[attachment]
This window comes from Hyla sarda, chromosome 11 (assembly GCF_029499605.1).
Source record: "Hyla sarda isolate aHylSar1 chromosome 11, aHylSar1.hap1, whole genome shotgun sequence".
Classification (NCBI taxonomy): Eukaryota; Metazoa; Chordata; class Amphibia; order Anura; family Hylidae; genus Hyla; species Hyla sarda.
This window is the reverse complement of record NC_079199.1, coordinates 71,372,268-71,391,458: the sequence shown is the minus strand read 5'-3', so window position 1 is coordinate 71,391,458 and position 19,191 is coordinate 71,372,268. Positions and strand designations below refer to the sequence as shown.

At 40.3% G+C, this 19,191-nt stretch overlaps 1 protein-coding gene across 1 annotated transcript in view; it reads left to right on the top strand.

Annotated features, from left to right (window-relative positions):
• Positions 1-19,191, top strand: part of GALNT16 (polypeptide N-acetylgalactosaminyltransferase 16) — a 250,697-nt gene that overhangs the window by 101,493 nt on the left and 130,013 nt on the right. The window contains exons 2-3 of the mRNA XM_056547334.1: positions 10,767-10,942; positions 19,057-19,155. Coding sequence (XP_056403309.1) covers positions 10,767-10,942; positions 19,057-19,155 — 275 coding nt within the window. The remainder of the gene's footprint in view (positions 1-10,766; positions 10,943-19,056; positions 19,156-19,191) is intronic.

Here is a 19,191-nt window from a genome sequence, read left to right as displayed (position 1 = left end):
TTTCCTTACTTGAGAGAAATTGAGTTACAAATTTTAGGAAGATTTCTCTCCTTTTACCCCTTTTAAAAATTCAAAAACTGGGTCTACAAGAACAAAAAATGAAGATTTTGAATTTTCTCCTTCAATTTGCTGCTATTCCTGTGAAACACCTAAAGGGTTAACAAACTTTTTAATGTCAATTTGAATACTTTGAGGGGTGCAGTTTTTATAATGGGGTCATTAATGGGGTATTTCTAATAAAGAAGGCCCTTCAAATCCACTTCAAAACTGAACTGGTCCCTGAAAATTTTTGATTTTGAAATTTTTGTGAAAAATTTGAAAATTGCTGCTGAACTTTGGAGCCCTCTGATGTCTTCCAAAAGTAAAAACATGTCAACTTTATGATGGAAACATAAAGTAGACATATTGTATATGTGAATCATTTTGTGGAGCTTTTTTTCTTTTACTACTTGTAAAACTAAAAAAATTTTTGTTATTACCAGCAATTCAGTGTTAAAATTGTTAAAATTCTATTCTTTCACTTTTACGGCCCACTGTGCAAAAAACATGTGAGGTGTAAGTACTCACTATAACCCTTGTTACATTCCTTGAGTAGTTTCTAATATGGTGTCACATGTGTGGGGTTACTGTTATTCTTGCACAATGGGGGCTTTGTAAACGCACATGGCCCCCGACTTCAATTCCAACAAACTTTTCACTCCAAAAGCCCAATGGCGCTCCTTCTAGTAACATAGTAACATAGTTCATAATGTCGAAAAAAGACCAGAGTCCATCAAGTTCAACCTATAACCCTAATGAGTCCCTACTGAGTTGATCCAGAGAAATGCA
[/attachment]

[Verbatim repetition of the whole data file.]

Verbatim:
This window comes from Hyla sarda, chromosome 11 (assembly GCF_029499605.1).
Source record: "Hyla sarda isolate aHylSar1 chromosome 11, aHylSar1.hap1, whole genome shotgun sequence".
Classification (NCBI taxonomy): Eukaryota; Metazoa; Chordata; class Amphibia; order Anura; family Hylidae; genus Hyla; species Hyla sarda.
This window is the reverse complement of record NC_079199.1, coordinates 71,372,268-71,391,458: the sequence shown is the minus strand read 5'-3', so window position 1 is coordinate 71,391,458 and position 19,191 is coordinate 71,372,268. Positions and strand designations below refer to the sequence as shown.

At 40.3% G+C, this 19,191-nt stretch overlaps 1 protein-coding gene across 1 annotated transcript in view; it reads left to right on the top strand.

Annotated features, from left to right (window-relative positions):
• Positions 1-19,191, top strand: part of GALNT16 (polypeptide N-acetylgalactosaminyltransferase 16) — a 250,697-nt gene that overhangs the window by 101,493 nt on the left and 130,013 nt on the right. The window contains exons 2-3 of the mRNA XM_056547334.1: positions 10,767-10,942; positions 19,057-19,155. Coding sequence (XP_056403309.1) covers positions 10,767-10,942; positions 19,057-19,155 — 275 coding nt within the window. The remainder of the gene's footprint in view (positions 1-10,766; positions 10,943-19,056; positions 19,156-19,191) is intronic.

Here is a 19,191-nt window from a genome sequence, read left to right as displayed (position 1 = left end):
TTTCCTTACTTGAGAGAAATTGAGTTACAAATTTTAGGAAGATTTCTCTCCTTTTACCCCTTTTAAAAATTCAAAAACTGGGTCTACAAGAACAAAAAATGAAGATTTTGAATTTTCTCCTTCAATTTGCTGCTATTCCTGTGAAACACCTAAAGGGTTAACAAACTTTTTAATGTCAATTTGAATACTTTGAGGGGTGCAGTTTTTATAATGGGGTCATTAATGGGGTATTTCTAATAAAGAAGGCCCTTCAAATCCACTTCAAAACTGAACTGGTCCCTGAAAATTTTTGATTTTGAAATTTTTGTGAAAAATTTGAAAATTGCTGCTGAACTTTGGAGCCCTCTGATGTCTTCCAAAAGTAAAAACATGTCAACTTTATGATGGAAACATAAAGTAGACATATTGTATATGTGAATCATTTTGTGGAGCTTTTTTTCTTTTACTACTTGTAAAACTAAAAAAATTTTTGTTATTACCAGCAATTCAGTGTTAAAATTGTTAAAATTCTATTCTTTCACTTTTACGGCCCACTGTGCAAAAAACATGTGAGGTGTAAGTACTCACTATAACCCTTGTTACATTCCTTGAGTAGTTTCTAATATGGTGTCACATGTGTGGGGTTACTGTTATTCTTGCACAATGGGGGCTTTGTAAACGCACATGGCCCCCGACTTCAATTCCAACAAACTTTTCACTCCAAAAGCCCAATGGCGCTCCTTCTAGTAACATAGTAACATAGTTCATAATGTCGAAAAAAGACCAGAGTCCATCAAGTTCAACCTATAACCCTAATGAGTCCCTACTGAGTTGATCCAGAGAAATGCA